As pre school aged children, we are all taught to share and to cooperate with one another. It seems, however, that once we outgrow the swing set, we also outgrow this sentiment. Being a student in a post-secondary institution can often be a secluded experience, and it’s easy to get caught up in individual work within the confines of our own classes, faculties, and disciplines. The issue, however, may not be that we no longer feel the need to co-conspire and collaborate but, rather, that once we’ve matured past the playground, we are left without a conducive arena in which to do so. After reflecting upon this lack of a space to share, two former McGill students, Leah Pires and Kira Josefsson, decided to take action. Thus, Co-Lab was conceived.
Co-Lab bills itself as an informal idea sharing event, and, after the success of the first installment this past summer, Debbie So and Emily Kaibock have taken the reins to produce a second incarnation to take place on Friday, September 9. “It’s really celebrating people in our [McGill and Montreal academic] community and what they do, and acknowledging that everyone is doing these amazing things,” So told The Daily in a phone interview. The event will feature a series of talks by individuals researching and working in a variety of fields, with topics ranging from Japanese experimental cinema of the sicties, to restorative justice and the prison system, to paranormal activity in Montreal. Discussion will be encouraged, and the entire affair will be served up along with snacks and drinks.
While So describes the first Co-Lab event as a highly successful endeavour, this new episode will have a few minor alterations. So noted, “We had a little tighter submissions process” in order to keep the event to a more reasonable length. Yet even with increased curation, So stressed that they “still want to keep it really open.”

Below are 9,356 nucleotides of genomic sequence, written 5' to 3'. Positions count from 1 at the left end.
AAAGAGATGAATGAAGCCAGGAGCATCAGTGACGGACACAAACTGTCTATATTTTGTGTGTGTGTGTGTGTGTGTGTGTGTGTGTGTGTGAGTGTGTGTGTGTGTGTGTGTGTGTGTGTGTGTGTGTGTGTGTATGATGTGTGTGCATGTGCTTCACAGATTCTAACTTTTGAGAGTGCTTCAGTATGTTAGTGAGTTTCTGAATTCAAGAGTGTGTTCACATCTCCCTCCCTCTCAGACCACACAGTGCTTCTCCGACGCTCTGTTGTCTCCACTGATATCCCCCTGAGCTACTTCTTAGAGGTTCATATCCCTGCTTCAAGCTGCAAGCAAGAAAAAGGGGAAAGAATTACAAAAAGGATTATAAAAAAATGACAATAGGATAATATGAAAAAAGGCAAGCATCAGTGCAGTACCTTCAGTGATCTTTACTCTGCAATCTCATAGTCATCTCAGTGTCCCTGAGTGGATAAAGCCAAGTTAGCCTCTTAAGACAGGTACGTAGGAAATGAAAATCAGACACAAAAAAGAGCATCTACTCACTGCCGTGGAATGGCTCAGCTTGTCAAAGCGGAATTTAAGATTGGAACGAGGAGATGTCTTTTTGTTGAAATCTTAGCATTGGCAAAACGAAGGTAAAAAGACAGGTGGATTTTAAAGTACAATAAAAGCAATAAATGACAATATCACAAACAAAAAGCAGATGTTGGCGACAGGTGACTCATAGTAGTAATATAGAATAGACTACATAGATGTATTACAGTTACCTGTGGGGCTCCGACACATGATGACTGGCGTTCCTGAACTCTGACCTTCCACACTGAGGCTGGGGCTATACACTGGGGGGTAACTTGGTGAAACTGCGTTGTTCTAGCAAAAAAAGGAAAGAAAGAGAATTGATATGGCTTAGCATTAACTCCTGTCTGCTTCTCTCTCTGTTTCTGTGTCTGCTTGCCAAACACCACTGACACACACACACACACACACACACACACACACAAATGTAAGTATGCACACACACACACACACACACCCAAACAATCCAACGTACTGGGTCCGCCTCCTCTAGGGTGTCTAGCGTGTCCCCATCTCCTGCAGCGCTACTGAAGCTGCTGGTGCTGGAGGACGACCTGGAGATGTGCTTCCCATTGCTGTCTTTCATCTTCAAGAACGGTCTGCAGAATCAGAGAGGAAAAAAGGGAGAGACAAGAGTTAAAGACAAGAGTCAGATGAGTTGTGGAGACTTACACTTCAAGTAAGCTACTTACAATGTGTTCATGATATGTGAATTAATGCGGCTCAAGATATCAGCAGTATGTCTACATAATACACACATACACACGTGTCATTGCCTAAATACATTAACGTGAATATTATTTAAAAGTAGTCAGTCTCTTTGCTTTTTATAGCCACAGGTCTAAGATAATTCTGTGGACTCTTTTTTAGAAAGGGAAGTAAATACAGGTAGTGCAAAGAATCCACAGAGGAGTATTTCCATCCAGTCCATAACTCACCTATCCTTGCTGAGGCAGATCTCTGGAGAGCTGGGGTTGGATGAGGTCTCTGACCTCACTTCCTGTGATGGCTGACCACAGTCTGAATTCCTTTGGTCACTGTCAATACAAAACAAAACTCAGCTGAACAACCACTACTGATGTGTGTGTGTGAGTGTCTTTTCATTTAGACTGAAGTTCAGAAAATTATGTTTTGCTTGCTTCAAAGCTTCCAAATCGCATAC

The openness that the organizers are seeking helps illustrate how Co-Lab was, in part, designed to break down what So calls “the isolating structure of school.” In a regular academic context, she posits that after a paper is written, submitted, and filed or thrown away, “that knowledge is kind of lost.” Co-Lab may present a way to help extend the lifespan of the masses of knowledge that students acquire through their enthusiastic academic efforts.
Another primary objective is the forming of interdisciplinary connections, and the opening of discourse among seemingly disparate fields. “I think it’s a great opportunity for people to kind of make links between topics that they didn’t think had links before,” So explained. “There is so much to be gained from thinking in an interdisciplinary manner.”
As a platform for idea sharing, it’s clear that Co-Lab’s success hinges largely on ensuring that people are willing and able to address their peers and present their work. According to Aaron Vasnintjan, one of the individuals behind The Plant, the venue where Co-Lab is held, creating a positive environment is crucial to making this happen. “What we really want is for people to be able to feel good about standing in front of other people, and feeling confident that they can say what they are interested in,” Vansintjan explained in an interview with The Daily. “I think what would be really nice is if the event has a very friendly atmosphere, definitely non-judgmental, and encourages people to talk, and then hopefully people will really start getting excited about each other.”
As grown-up students in the world of academia, it may be impossible to go back to the times of sharing in the sandbox.
However, with events like Co-Lab, we may, in fact, be able to break down our academic boundaries, and just get back to playing together.
Co-Lab will be held Friday, September 9 at 5p.m. at The Plant. Check Facebook for more details.